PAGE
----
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Freed U.S. journalist leaves Iran

  • Story Highlights
  • Roxana Saberi landed in Vienna, Austria, on Friday
  • Saberi, an Iranian-American journalist, had lived in Iran since 2003
  • She was convicted in April on espionage charges, sentenced to 8 years in prison
  • Sentence changed to two-year jail term, suspended for five years
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(CNN) -- Journalist Roxana Saberi landed in Vienna on Friday after being freed from an Iranian prison, according to the U.S. Embassy in Austria.

Roxana Saberi stopped her hunger strike last week after her parents visited her in prison.

Roxana Saberi smiles outside her home in Tehran, Iran, on Tuesday.

Saberi made a brief statement to reporters, thanking all the people who supported and lobbied for her freedom.

"I came to Vienna because it is a calm and relaxing place, and also the Austrian ambassador in Tehran and his family were very helpful to me and my family during this period," Saberi said. "So I want to thank him again and his family and all the other people in the world who helped us during this time.

"I heard that certain people, many people, went through a lot of troubles because of me, and someone went on a hunger strike. Both journalists and nonjournalists around the world, I've been hearing, supported me very much, and it was very moving for me to hear this," Saberi said.

It is not clear whether she was headed immediately to the United States. But her father, Reza Saberi, had said earlier that she and her parents would return as soon as possible.

Saberi, an Iranian-American journalist, had lived in Iran since 2003. Her parents flew there from their home in North Dakota to push for their daughter's release.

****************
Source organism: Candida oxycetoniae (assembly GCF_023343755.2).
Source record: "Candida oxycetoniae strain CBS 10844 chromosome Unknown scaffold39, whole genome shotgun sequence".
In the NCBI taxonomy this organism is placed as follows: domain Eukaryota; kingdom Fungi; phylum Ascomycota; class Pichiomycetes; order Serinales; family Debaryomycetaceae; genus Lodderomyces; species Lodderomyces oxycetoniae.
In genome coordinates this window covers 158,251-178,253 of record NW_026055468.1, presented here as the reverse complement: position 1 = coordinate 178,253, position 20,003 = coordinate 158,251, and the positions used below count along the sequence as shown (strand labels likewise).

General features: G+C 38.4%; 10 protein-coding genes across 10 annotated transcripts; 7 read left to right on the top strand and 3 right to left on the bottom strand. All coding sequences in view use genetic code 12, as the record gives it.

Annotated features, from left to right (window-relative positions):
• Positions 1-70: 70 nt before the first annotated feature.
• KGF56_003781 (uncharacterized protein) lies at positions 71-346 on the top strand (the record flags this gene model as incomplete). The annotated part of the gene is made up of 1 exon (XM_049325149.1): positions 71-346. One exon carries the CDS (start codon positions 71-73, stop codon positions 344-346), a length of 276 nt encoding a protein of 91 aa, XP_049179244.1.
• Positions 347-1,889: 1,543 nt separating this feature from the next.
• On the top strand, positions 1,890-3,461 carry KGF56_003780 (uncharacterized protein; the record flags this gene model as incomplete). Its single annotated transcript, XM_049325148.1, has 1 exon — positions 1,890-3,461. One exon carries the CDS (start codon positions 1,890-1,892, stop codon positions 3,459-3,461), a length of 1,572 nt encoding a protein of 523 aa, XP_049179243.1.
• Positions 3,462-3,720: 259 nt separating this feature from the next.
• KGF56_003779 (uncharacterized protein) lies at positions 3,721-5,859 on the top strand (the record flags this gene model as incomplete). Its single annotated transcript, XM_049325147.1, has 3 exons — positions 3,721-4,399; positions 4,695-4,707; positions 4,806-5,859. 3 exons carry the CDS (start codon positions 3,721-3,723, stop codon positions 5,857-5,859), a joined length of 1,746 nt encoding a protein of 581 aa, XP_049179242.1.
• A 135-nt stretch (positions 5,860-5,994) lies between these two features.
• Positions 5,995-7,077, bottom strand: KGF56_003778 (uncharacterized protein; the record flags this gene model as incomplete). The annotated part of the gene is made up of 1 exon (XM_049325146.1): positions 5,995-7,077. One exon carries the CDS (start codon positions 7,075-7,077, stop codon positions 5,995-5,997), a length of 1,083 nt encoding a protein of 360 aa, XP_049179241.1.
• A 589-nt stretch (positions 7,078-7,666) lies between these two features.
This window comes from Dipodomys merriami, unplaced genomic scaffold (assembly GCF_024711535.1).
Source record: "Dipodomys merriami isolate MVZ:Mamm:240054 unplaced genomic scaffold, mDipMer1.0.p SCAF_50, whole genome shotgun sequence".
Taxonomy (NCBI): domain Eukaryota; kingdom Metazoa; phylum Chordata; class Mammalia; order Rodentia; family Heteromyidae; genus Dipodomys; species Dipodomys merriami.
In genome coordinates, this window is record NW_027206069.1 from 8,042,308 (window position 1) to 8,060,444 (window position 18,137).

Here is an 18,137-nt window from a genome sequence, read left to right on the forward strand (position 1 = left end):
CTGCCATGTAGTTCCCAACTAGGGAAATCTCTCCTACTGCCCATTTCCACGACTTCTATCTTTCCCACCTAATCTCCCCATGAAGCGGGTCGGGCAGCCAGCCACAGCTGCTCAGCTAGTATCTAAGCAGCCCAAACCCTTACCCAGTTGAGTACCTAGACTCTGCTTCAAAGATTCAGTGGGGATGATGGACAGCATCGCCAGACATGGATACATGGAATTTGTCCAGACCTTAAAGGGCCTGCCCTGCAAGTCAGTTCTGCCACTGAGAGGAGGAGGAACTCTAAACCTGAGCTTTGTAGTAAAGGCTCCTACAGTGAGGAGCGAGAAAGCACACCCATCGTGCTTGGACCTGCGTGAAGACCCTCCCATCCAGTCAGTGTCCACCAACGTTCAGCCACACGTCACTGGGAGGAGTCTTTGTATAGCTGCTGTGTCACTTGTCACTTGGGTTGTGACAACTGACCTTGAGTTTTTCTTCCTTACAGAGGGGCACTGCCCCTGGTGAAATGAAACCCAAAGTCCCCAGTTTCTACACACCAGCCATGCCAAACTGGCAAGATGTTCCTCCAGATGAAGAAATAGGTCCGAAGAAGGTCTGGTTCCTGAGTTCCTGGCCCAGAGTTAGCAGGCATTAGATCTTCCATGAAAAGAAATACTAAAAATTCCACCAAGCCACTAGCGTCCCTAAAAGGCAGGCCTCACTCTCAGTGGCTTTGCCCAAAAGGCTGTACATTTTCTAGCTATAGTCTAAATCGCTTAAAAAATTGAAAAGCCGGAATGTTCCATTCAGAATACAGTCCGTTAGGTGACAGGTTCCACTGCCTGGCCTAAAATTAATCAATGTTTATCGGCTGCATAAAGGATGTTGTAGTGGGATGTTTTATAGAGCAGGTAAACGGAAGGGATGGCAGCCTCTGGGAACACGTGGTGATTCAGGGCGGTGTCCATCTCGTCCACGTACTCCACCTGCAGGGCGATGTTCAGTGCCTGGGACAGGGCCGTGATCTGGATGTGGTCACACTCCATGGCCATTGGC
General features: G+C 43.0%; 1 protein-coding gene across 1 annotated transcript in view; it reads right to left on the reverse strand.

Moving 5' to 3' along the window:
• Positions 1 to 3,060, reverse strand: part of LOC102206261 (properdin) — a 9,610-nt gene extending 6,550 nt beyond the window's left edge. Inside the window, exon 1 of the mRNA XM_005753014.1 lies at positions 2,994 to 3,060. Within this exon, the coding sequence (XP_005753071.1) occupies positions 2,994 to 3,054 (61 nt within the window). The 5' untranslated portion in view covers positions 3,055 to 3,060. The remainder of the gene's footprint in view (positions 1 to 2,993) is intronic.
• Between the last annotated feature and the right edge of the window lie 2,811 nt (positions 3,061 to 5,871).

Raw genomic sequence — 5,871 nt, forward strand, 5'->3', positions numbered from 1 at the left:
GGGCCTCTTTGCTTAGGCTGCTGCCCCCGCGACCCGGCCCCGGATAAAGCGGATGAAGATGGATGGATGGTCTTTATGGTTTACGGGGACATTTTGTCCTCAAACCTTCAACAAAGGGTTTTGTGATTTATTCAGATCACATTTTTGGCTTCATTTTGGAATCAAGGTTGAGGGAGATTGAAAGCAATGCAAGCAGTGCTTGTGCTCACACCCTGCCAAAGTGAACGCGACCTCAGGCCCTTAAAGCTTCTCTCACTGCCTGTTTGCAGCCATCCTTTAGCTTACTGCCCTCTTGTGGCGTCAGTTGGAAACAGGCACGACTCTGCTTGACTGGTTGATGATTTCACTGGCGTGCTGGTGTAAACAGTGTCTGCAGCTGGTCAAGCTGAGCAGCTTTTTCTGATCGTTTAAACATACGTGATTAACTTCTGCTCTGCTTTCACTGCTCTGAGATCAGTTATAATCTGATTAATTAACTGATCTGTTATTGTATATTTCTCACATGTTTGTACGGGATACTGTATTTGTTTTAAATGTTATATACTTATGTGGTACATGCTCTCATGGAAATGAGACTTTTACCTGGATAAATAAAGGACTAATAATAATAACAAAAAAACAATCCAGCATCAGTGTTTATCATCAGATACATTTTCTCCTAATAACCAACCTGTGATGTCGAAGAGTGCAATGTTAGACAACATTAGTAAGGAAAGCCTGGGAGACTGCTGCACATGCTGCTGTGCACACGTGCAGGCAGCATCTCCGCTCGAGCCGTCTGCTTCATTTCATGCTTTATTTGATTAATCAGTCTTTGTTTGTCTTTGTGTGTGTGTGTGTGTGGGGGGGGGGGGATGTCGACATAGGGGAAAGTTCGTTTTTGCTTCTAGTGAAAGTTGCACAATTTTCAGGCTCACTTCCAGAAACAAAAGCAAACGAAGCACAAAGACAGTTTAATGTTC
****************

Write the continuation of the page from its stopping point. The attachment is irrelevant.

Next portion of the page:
She received international support after she was jailed in Iran in January, becoming a symbol of the fight for journalists' freedoms worldwide.

Saberi, 32, was convicted last month on espionage charges in a one-day trial that was closed to the public.

She was sentenced to eight years in prison after being accused of spying for the United States.

A judge changed Saberi's sentence during an appeal hearing Sunday. The court agreed with her lawyers that, because Iran is not at war with the United States, Saberi cannot be punished for cooperating with agents of a hostile nation, according to her spokesman, Abdolsamad Khorramshahi.

Her sentence was changed to a two-year jail term, suspended for five years, Iran's state-run news agency IRNA reported.

In her statement to reporters Friday, Saberi alluded to inaccurate information being released about her ordeal.

"There have been various statements made about my case over the past few days," she said. "And I think that if somebody is supposed to speak about my case from now on, nobody knows about it as well as I do. I will talk about it more in the future, I hope. But I am not prepared at this time."

Published reports have quoted Saberi's lawyer, Saleh Nikbakht, as saying that Saberi had obtained a classified document. Sources close to Saberi confirmed Nikbakht's remarks.

The document, which dealt with the U.S. war in Iraq, was from the Expediency Council, where Saberi had worked as a translator, the sources said. The council is an influential body that advises Supreme Leader Ayatollah Khamenei.

Nikbakht also said that Saberi had a document from the Strategic Studies of the Office of the President of Iran, but that he was able to convince the judge that this one should not be considered classified, sources close to Saberi said.

Iranian sources had previously told CNN's Christiane Amanpour that Saberi was arrested because she was allegedly found with sensitive documents and allegedly had been in contact with Iranians who were linked to "foreign intelligence" agencies. Sources said at the time that her case would depend on whether she was judged to have been engaged in anti-government activity, or unintentionally in possession of sensitive Iranian government documents.

Saberi herself has not commented on the reports about these documents. But she has denied any wrongdoing or espionage.

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